32:627-632, 1965
4Aldova, Eva. Lazncko a, E. S.. and Litivt a. J.: 1-ol ti.n
of nonagglutin.ahl irio,- from an enteritis outbreak in
Czechoslovaki a. J [nf ct Di 18:25-31. 196S.







304 Morbidity and Mortality Weekly Report


TABLE III CASES OF SPECIFIED NOTIFIABLE DISEASES: UNITED STATES

FOR WEEKS ENDED

AUGUST 30, 1969 AND AUGUST 31, 1968 (35th WEEK)

ENCEPHALITIS HEPATITIS
BRUCEL- DPIITHIIHAII Primary including Po,1- MALARIA
AREA IS I LOSIS unsp. cases h.lIi l,s Serum Infectious
Cum.
CI .
I IFD iTE, 1- I 3 ..1 '- *1 .'b -B .' :*, 1,0B 5

NEW ENGLAND............ 3 1 3 5 110 57 2 66
Maine ............. 2 2 6
New Hampshire ...... 4 2
Vermont............. 1 1 1 -
Massachusetts...... 2 1 3 64 36 2 44
Rhode Island....... 1 2 23 8 3
Connecticut ........ 2 16 10 11

MIDDLE ATLANTIC...... 19 8 9 33 123 125 7 220
New York City..... 10 5 20 23 58 2 20
New York, up-State. 4 2 2 6 39 21 1 33
New Jersey.*....... 2 6 24 30 3 86
Pennsylvania....... 5 1 5 1 37 16 1 81

EAST NORTH CENTRAL... 30 17 20 2 9 97 110 9 192
Ohio............... 13 10 16 1 22 28 2 19
Indiana ............ 4 6 2 19
Illinois............ 3 2 2 2 1 13 23 5 114
Michigan........... 14 4 2 7 46 46 39
Wisconsin.......... 12 7 1

WEST NORTH CENTRAL... 22 2 7 3 2 1 21 41 6 127
Minnesota .......... 21 2 3 2 3 18 7
Iowa............... 2 4 5 1 13
Missouri........... 8 12 3 35
North Dakota ....... 3
South Dakota ....... 1 1
Nebraska............. 3
Kansas............. 1 1 4 9 3 66

SOUTH ATLANTIC....... 15 1 2 5 1 15 86 96 13 509
Delaware............ 3 2 3
Maryland........... 10 1 2 6 12 1 28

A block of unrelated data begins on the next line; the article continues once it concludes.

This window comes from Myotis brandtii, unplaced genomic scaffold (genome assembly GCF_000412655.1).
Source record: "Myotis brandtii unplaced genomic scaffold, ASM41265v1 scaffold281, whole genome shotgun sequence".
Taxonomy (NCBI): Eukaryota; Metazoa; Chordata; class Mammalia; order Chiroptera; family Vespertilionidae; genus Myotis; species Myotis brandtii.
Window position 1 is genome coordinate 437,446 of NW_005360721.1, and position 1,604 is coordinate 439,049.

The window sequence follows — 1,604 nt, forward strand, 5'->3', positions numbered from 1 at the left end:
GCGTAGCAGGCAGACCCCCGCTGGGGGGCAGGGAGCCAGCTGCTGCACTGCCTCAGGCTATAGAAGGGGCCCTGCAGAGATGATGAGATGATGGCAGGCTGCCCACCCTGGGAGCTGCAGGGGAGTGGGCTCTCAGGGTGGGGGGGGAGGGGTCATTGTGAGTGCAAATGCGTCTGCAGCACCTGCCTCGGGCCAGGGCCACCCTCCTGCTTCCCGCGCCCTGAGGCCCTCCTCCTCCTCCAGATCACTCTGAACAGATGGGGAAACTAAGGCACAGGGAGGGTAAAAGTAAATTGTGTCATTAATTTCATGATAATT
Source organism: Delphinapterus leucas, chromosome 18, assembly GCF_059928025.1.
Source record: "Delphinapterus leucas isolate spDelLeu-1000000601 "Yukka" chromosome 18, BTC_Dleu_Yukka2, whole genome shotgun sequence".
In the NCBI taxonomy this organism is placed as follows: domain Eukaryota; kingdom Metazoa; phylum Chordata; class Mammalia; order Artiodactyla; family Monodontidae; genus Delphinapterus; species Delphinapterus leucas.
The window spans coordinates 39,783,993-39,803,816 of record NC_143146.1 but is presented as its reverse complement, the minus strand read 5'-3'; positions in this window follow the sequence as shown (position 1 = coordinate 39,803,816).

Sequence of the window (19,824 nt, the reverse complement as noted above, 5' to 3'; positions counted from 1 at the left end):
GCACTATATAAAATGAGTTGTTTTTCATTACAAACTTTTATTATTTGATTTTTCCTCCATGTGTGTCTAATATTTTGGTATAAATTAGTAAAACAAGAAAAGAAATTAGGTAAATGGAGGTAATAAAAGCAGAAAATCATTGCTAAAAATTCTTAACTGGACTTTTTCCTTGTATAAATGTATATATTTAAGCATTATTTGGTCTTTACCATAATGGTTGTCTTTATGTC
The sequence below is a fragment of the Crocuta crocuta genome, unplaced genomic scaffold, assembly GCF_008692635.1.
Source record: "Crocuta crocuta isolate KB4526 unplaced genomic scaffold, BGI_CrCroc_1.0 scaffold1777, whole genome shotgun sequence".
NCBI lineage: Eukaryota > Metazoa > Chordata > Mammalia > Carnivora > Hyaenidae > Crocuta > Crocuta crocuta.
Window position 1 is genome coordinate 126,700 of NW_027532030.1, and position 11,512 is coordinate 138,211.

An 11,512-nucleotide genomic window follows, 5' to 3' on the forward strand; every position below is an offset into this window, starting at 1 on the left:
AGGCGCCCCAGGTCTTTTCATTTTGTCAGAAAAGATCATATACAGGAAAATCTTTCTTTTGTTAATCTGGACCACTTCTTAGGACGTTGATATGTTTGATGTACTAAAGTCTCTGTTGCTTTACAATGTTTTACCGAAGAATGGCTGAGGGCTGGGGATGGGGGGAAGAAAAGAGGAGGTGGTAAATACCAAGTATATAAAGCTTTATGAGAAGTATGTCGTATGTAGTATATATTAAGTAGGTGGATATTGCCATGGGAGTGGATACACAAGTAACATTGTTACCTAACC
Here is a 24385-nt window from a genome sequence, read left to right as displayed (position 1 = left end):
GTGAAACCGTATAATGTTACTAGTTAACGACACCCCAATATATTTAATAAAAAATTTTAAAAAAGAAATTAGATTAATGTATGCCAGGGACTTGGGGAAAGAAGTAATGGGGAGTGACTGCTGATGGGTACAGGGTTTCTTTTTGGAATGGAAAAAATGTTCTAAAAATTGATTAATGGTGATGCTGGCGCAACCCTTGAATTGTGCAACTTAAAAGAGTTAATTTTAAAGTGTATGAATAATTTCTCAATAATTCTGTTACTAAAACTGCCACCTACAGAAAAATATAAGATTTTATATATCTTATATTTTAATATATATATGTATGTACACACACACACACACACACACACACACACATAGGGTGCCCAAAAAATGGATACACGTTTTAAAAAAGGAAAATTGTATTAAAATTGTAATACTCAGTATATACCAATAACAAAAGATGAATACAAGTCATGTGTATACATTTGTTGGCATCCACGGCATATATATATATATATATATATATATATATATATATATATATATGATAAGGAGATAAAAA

Dist. of Columbia.. 1 4 1
Virginia........... 3 5 5 20
West Virginia ...... 7 12 -
North Carolina..... 1 10 16 7 233
South Carolina ... 1 2 44
Ceorgia............ 1 20 11 5 154
Florida............. 4 1 1 15 33 32 2b

EAST SOUTH CENTRAL... 12 1 64 52 11 85
Kentucky ........... 1 31 13 11 67
Tennessee............ 6 1 30 25 -
Alabama............ 6 3 lb
Mississippi ........ 3 11 2

WEST SOUTH CENTRAL... 15 1 2 1 3 67 60 5 105
Arkansas............ 1 3 3 2 10
Louisiana........... 5 2 1 3 16 14 1 37
Oklahoma........... 2 2 43
Texas............... 9 1 46 43 15

MOUNTAIN ............. 2 3 25 30 121
Montana............. 3 1 1 3 3
Idaho................ 3
Wyoming............. -
Colorado........... 2 7 7 102
New Mexico......... 2 2 7 7
Arizona............. 10 5 1
Utah................ 5 8 1
Nevada............. 4

PACIFIC ............. 29 3 10 1 25 173 285 26 450
Washington ......... 11 7 18 5
Oregon ............. 3 7 10 9
California......... 17 3 7 1 25 156 252 20 346
Alaska ............. .. 4 2
Hawaii.............. 1 3 1 6 88

er R........ 1 32 27 2

O*elaved reports: A eptle nenineitis: N.J. delete 8, S.C. delete 1
Brucellosis: N.J. delete I
i'epatttis, infectious: Me. 5







Morbidity and Mortality Weekly Report 305


TABLE Ill. CASES OF SPECIFIED NOTIFIABLE DISEASES: UNITED STATES

FOR WEEKS ENDED

AUGUST 30, 1969 AND AUGUST 31, 1968 (35th WEEK) CONTINUED


MEASLES (Rubeola) MENINGOCOCCAL INFECTIONS, MUMPS POLIOMYELITIS RUBELLA
TOTAL
AREA Cumulative Cumulative Total Para ytic
Cum.

UNITED STATES... 125 20,131 19,431 23 2,322 1,976 383 9 218

NEW ENGLAND........... 6 1,098 1,145 2 84 116 34 1 16
Maine*.............. 8 37 6 6 3
New Hampshire...... 238 141 2 7
Vermont ............ 3 2 1 1 -
Massachusetts ..... 1 21R 357 33 63 6 2
Rhode Island....... 23 5 1 11 8 5 4
Connecticut........ 5 608 603 1 32 31 22 1 7

MIDDLE ATLANTIC...... 24 7,454 3,979 6 383 355 56 1 31
New York City...... 16 4,892 2,056 73 70 51 16
New York, Up-State. 2 595 1,216 3 71 63 NN 6
New Jersey......... 882 597 2 155 126 5 1
Pennsylvania....... 6 1,085 110 1 84 96 NN 1 8

EAST NORTH CENTRAL... 43 2,162 3,752 3 317 232 103 58
Ohio................ 1 370 293 2 120 64 9 1
Indiana............. 466 670 1 36 29 17 8
Illinois........... 9 494 1,360 44 51 2
Michigan........... 23 263 264 95 68 28 31
Wisconsin.......... 10 569 1,165 22 20 49 16

WEST NORTH CENTRAL... 3 518 380 118 107 2 1 3
Minnesota.......... 6 16 25 26 1 1
Iowa*.............. 329 98 16 6 1 --